So it had been at university, then at Rambusch. She would have said, as one of an insignificant minority of women in both places—she studied mechanical engineering—that she fitted in, and as she worked her way up the hierarchy at Rambusch, from design engineer to team leader to project manager to director level, she had begun to think she did belong. Until she found out she didn’t. Her career, like her childhood, had been spent on the move: from one plant to another, one office to another, one project to another. She’d always known that in a month, a year, two years she would be somewhere else doing something else, but inside the scaffolding that was Rambusch. She had managed her relationships in the same way. Never expecting or wanting permanence, always looking past the man she was with in anticipation of what came next, which might (and she was fine with this) be solitude.

She made choices all the time—which role to accept, when to start and when to end a relationship—but always knowing the boundaries, the parameters. Now she was without boundaries, and this meant she had an infinity of choices and no certainties. It was unsettling. She did not want to accept being unsettled. As she stood in her flat wondering what to do next, she found herself looking in the direction of the bin where she had thrown the notice from the display in Rambusch’s reception area. She had been constructed from production parts, all this time, while thinking she had chosen the life she led. When she had as much free will as the hydraulic fluid that kept the display moving, going round and round in a purposeless loop.

Now was not the time to waver, she reminded herself. She would do what she always did, and did well: look for practical solutions to practical problems. She went through her flat selecting what to take, what to leave, what to throw out. She went through her contacts selecting who to tell, who not to tell, who to delete. In both cases, the first category was the smallest.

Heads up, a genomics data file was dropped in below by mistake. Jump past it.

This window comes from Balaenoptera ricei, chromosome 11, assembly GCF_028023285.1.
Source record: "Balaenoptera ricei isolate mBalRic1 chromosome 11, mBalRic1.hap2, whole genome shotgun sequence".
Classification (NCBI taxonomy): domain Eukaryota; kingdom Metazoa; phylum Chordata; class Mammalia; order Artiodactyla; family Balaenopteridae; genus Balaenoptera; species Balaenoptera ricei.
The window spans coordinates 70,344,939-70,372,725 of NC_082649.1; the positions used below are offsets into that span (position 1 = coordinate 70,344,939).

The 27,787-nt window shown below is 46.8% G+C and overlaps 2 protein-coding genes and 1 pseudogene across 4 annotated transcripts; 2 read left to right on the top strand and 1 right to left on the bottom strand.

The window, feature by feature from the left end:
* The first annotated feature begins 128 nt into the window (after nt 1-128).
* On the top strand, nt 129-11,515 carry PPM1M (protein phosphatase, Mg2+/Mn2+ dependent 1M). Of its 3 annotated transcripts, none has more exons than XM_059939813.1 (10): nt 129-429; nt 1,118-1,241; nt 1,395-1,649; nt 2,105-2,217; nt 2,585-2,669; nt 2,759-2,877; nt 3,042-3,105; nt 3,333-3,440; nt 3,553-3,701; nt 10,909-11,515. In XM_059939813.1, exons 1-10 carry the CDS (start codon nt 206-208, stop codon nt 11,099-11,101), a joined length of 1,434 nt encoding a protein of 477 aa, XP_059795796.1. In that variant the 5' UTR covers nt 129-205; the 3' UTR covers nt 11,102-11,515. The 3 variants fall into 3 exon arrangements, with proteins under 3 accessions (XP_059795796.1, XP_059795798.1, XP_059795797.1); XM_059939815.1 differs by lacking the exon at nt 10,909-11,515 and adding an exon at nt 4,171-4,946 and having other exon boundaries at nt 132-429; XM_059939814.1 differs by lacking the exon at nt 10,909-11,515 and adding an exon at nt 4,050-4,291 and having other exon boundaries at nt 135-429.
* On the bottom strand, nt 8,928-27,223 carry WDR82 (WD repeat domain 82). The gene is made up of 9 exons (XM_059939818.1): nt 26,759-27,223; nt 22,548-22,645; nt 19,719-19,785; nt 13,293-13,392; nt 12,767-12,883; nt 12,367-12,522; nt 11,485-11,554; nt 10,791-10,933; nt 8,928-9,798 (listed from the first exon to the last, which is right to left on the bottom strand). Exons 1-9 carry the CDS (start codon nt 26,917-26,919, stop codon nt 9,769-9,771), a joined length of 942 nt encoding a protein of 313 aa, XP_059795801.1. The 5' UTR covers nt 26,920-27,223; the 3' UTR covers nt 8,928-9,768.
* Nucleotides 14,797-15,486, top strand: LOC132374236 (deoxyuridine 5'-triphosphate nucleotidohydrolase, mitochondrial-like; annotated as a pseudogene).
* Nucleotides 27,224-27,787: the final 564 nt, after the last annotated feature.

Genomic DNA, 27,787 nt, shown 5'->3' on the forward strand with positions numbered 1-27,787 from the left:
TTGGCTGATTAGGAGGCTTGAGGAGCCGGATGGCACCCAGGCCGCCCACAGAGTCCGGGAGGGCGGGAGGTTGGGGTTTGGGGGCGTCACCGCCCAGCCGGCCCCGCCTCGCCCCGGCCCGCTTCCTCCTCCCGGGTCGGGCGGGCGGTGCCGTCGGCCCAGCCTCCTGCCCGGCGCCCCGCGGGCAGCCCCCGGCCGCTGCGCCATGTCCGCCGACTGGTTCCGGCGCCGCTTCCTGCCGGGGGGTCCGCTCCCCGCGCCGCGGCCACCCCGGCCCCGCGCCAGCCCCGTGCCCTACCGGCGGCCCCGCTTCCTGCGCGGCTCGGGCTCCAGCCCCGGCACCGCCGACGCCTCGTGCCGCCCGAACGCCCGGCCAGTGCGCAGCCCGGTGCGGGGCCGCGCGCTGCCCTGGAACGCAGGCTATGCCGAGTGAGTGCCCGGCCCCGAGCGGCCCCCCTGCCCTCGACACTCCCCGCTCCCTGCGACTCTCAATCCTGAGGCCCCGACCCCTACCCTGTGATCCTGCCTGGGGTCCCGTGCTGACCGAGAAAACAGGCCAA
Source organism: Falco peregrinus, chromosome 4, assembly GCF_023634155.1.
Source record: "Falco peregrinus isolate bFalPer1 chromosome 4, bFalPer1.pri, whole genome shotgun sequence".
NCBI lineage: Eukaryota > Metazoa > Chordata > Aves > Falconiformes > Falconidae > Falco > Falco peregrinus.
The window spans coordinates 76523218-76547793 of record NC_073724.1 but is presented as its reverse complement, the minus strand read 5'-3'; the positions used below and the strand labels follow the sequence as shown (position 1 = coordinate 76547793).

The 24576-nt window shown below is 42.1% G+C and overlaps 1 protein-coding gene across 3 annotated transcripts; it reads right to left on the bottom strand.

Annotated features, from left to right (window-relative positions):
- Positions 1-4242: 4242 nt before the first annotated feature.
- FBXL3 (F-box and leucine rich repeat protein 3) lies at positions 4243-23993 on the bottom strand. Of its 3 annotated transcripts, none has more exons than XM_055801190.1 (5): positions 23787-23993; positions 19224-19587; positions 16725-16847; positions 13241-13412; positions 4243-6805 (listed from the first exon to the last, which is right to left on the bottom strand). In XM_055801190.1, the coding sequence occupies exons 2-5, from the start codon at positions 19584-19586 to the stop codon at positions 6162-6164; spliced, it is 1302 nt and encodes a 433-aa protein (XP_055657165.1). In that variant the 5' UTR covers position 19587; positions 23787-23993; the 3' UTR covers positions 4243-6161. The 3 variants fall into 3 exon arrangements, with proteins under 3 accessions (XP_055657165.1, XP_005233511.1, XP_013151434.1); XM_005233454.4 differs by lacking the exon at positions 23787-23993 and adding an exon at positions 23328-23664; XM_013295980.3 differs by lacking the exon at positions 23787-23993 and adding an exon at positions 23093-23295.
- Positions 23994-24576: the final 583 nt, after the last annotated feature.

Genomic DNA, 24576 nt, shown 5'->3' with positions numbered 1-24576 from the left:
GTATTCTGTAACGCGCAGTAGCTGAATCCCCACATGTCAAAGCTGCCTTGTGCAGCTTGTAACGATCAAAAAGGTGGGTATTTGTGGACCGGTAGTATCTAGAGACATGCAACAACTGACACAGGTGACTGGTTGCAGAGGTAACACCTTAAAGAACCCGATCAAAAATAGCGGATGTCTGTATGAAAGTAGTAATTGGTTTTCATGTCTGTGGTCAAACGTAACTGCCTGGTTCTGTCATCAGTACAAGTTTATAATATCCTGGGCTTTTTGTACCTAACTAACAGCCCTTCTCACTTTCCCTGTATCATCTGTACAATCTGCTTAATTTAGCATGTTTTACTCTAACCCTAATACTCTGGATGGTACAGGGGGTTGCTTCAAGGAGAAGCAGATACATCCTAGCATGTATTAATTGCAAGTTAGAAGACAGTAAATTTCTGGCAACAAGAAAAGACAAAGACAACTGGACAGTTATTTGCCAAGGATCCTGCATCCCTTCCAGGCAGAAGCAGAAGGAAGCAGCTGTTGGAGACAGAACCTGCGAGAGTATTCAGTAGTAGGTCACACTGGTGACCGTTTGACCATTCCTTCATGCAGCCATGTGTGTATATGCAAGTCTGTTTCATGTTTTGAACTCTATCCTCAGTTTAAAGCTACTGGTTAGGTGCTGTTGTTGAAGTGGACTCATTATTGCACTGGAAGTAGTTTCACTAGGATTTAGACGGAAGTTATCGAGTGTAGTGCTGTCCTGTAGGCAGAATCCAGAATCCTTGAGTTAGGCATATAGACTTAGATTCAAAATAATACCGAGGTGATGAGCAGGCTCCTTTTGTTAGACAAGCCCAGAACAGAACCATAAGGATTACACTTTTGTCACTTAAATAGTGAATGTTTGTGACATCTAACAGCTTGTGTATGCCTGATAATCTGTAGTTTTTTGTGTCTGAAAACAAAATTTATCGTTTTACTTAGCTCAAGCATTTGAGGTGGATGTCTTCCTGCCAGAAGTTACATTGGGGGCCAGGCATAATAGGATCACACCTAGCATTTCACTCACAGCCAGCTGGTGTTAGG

* * *

Sally had to go to the school where she worked as a classroom assistant and arrange to have the rest of the term off. She walked there; she always walked there. Her life was made up of such repetitions. She was a victim of routine, but as soon as this thought occurred to her, on the walk to the school, she repudiated the word “victim.” If she had been trapped, it was because she had allowed it to happen. She could step out now because she was not a victim; she had control.

She did not anticipate any problems in securing leave—unpaid, of course. The school was looking for ways to save money, and the child who had been her special charge was in hospital for an extended stay. She would miss him; the way he rolled his head against the back of his wheelchair to look up at her; his smile, which might not have looked like a smile to anyone else in the classroom but that let her know he was happy, despite his inability to control his own limbs or articulate his thoughts. She would have missed him more, though, if she had stayed to the end of term, his absence not pasted over but emphasized by the chatter and clamor of those children lucky enough to have been born without a disability. She would miss them, too, of course, but they did not need her. Any more than her own children needed her now.

Her daughter and her son had reacted to her decision to leave their father in the ways she would have expected them to react. Amy had talked at her—much as she had thought Duncan would do, when she told him, but he had not. Amy had lost herself in a tangle of emotions expressed largely in recalling incidents from family life (“You were happy then, weren’t you?”) and in comparison with other mothers who had or had not behaved as she was behaving (“I mean, I’d always expected her to do that!”). Beneath all this was the question Sally could not yet fully answer to her own satisfaction: why?

Mark, the quiet one, had said little but looked sad. She found herself starting to apologize to him, but stopped herself. She had no idea what was causing the sadness he was not expressing. Though so much more like her than Amy was, he was the bigger mystery to her.